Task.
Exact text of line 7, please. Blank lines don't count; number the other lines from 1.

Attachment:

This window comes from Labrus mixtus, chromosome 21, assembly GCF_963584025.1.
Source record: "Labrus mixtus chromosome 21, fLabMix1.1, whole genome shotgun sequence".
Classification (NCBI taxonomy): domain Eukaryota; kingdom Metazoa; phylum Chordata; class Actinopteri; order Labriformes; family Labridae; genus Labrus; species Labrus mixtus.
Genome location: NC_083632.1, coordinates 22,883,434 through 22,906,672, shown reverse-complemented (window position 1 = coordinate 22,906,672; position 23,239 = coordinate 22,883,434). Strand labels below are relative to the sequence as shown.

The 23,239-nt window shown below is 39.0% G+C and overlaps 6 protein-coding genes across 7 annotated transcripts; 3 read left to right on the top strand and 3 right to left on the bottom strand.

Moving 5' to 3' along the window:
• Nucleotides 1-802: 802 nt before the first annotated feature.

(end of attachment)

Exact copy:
• Nucleotides 1-802: 802 nt before the first annotated feature.